Sometimes the frame shop experience can be daunting. How can you trust that you’ve chosen the right frame? How do you know it will work on the wall where you plan to hang it?
When I brought my oil painting in to FRAMINGS, in Armonk, I admitted to the owner, Judy Willsey, that I had no skill or confidence whatsoever in choosing a frame. She smiled and told me,”You can do it–I’ll show you how.”
As we stood in the light-filled, corner-sample-packed, front end of the shop, Judy shared her time tested method for analyzing art and picking the right frame. It starts with a few questions. “Ok, first, where is this going to hang?” I tell her it’s for my formal dining room. “So the frame needs to be a little more ‘fancy’ than plain and simple. It’s like clothes. You don’t wear jeans to a black tie affair. Right?” “What’s your style?” was her second question. “Are you traditional, contemporary, eclectic, transitional?” As my eyes run over the 4,000-plus corner samples in the shop, I tell her I’m transitioning from a more traditional style to contemporary.
Judy says, “So, the next part is the most difficult concept. We need to analyze the undertone of the art. If the art has mostly blue undertones, we should be framing it in silver. If it is mostly yellow undertones, we go straight for gold. This way we eliminate half the store in one fell swoop–that makes it easier!” I tell her I think it’s mostly yellow undertone because it’s mostly yellows and greens. “Right!–yellows and greens–that means it will look great in a gold frame or maybe a yellow undertone wood frame.”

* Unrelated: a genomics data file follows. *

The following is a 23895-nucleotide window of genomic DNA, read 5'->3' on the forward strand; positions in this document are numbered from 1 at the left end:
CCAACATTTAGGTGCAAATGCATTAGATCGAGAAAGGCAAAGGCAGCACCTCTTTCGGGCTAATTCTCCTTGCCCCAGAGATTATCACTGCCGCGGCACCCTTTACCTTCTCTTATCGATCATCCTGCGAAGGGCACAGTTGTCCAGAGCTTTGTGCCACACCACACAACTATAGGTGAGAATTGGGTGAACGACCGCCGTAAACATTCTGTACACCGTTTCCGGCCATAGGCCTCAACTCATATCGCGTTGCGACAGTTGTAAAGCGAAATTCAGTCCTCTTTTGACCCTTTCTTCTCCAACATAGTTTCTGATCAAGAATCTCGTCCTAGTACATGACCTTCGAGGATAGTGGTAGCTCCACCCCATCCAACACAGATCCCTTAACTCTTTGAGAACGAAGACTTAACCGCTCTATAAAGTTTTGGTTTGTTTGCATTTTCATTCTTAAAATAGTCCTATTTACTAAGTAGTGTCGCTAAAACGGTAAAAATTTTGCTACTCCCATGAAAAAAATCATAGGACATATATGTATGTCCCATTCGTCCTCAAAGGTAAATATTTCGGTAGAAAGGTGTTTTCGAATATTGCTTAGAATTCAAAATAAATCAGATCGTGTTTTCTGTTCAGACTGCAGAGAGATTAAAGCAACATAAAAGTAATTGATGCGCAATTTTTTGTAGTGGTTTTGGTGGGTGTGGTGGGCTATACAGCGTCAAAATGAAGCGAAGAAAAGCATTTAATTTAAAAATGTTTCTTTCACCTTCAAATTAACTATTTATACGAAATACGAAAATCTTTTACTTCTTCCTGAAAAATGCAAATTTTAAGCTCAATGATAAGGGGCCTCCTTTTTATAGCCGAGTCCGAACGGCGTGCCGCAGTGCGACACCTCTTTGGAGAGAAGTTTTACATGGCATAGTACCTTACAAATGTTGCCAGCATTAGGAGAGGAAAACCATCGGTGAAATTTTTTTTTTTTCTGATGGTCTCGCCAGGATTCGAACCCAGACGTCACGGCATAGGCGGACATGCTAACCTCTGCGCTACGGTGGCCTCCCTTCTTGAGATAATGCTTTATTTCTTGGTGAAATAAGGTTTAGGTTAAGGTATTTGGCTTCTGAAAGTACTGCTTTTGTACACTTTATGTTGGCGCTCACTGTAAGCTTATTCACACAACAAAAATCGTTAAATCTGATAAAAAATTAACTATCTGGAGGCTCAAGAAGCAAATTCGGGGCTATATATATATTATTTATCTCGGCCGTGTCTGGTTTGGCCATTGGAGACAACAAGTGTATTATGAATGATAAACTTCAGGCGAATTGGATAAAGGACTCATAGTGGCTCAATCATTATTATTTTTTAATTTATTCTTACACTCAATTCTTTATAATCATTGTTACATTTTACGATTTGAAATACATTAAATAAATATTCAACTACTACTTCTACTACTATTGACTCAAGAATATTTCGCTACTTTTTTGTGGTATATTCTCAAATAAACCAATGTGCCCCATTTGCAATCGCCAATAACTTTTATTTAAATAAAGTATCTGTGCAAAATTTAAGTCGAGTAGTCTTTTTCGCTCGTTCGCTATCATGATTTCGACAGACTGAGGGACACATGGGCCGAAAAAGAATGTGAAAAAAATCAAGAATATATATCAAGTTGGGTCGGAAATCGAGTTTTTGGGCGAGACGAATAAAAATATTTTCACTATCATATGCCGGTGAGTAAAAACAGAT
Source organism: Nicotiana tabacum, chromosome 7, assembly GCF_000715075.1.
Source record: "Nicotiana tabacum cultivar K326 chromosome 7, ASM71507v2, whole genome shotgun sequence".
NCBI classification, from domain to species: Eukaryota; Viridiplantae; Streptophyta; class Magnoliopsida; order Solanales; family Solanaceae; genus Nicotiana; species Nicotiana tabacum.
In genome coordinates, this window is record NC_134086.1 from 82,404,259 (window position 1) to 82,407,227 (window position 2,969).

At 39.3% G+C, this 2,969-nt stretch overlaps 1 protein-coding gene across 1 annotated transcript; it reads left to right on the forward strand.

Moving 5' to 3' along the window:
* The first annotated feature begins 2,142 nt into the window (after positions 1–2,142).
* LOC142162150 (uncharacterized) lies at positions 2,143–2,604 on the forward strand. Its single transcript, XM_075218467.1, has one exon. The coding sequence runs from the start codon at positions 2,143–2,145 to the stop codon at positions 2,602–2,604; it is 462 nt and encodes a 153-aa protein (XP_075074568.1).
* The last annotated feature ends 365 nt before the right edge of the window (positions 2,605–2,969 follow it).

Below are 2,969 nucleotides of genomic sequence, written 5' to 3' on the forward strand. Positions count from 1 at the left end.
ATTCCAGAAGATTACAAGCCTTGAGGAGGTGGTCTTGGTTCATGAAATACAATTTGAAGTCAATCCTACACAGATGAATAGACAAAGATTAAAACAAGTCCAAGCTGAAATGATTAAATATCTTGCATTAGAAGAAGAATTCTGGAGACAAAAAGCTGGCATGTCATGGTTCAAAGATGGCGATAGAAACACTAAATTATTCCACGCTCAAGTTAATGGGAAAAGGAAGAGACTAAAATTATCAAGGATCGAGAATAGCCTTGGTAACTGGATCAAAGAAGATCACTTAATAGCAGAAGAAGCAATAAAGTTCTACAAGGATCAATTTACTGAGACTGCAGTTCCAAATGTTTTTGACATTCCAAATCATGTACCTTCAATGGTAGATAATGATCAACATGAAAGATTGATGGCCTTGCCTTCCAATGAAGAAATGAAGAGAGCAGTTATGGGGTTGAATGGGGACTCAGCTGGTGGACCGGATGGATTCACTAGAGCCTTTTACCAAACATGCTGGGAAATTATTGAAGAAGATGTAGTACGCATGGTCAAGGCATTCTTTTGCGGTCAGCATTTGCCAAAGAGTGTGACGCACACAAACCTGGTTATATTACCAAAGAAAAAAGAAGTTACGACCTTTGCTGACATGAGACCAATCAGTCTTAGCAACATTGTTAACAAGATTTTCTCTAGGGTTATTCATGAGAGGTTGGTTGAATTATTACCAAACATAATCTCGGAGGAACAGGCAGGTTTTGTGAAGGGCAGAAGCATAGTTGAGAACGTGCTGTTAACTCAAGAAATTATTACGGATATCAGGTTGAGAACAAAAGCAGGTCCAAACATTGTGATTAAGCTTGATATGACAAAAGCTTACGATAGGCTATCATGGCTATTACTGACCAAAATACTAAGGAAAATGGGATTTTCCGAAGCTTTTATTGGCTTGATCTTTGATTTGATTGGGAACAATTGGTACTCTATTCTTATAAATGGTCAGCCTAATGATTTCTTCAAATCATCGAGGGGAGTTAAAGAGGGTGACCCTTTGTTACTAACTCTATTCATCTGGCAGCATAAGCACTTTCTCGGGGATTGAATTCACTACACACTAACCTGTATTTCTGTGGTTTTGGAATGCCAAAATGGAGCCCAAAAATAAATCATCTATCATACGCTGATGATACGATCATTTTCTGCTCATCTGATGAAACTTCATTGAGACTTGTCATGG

The next part was really fun. She tells me to “See if you can define the ‘personality’ of the art. Is it scratchy–is it painted with flat patterns or does it have a lot of brush strokes–is it muted or bright? We need to MATCH the ‘personality’ of the frame to the ‘personality’ of the art.” I’m thinking it has a painterly quality, kind of soft and not too bright. So we head over to the “gold wall” and pull off a few frame samples. “This one is the right color but it’s too traditional, right?” I say. “This one is way way too contemporary and this one has too many lines, right?” The third one has a small ruffled lip with a gently sloping, three-inch wide, mildly distressed, simple gold panel. And the gold is a little muted like the art. I feel like the darkness has lifted and all of the sudden I’m speaking “frame”! I straighten up and blurt out with confidence, “This one is perfect, right?” She tells me, “It’s perfect–absolutely perfect.”
I tell Judy, “Hey, I’m good at this. I should work here.”